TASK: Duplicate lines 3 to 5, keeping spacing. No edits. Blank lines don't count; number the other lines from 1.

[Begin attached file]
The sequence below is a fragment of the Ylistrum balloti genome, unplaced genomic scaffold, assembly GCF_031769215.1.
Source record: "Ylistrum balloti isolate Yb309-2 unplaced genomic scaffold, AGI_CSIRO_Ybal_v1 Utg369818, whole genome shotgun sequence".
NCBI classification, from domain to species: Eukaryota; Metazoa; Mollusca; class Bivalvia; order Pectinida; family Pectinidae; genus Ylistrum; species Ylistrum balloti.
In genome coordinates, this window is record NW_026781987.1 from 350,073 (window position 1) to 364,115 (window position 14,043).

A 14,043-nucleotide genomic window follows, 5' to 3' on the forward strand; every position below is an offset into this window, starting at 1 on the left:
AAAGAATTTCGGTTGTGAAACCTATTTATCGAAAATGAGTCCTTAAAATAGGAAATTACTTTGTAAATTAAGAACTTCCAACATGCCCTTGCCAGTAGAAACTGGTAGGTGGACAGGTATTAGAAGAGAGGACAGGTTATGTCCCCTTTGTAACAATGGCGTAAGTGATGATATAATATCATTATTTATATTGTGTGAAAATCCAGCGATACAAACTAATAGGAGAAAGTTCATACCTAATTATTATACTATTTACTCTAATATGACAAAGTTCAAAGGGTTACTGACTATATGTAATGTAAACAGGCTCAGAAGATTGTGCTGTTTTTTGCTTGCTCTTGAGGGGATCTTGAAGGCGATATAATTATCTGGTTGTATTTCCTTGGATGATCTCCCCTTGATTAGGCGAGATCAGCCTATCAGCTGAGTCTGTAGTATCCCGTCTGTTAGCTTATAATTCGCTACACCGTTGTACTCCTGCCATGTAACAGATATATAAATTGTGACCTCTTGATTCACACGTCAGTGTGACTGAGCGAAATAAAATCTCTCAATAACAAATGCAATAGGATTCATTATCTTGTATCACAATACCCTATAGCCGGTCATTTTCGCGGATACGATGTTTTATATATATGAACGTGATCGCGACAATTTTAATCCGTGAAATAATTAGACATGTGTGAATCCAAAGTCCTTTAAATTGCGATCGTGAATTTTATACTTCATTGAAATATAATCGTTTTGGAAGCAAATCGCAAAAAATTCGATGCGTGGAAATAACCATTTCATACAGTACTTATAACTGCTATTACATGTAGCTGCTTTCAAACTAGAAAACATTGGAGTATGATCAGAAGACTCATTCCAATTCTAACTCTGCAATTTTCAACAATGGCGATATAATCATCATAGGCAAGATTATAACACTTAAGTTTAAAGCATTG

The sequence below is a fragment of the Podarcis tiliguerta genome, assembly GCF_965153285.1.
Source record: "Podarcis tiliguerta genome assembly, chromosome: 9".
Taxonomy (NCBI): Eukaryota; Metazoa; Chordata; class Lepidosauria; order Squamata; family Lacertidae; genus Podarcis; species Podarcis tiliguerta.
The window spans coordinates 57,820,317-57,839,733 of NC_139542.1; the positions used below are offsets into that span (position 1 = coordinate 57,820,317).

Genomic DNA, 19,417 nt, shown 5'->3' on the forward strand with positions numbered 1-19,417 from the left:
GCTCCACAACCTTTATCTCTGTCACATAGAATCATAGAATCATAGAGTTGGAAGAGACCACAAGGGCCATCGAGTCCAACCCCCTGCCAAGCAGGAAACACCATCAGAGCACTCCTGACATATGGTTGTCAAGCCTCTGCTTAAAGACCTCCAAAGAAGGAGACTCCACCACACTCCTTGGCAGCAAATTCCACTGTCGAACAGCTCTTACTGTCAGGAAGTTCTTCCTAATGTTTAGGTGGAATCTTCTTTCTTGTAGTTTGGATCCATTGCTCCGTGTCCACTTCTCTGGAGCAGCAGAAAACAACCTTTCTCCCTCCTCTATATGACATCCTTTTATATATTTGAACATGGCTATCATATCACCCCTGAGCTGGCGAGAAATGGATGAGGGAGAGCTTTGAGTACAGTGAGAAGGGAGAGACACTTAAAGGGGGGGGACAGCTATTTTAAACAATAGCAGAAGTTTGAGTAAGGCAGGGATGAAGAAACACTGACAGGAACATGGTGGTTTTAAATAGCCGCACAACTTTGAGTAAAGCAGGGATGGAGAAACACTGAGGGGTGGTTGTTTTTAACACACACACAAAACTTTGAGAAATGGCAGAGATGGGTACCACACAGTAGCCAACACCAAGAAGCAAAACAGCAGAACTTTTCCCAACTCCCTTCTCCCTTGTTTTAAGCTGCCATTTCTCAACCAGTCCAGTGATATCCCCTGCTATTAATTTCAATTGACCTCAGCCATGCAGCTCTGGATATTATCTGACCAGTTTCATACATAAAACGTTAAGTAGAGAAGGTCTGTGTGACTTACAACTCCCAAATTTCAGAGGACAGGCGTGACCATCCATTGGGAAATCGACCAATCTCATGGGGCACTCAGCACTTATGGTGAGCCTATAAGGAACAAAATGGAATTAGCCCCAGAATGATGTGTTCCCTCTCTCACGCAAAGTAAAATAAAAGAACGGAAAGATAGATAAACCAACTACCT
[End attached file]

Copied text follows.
NCBI classification, from domain to species: Eukaryota; Metazoa; Mollusca; class Bivalvia; order Pectinida; family Pectinidae; genus Ylistrum; species Ylistrum balloti.
In genome coordinates, this window is record NW_026781987.1 from 350,073 (window position 1) to 364,115 (window position 14,043).

A 14,043-nucleotide genomic window follows, 5' to 3' on the forward strand; every position below is an offset into this window, starting at 1 on the left: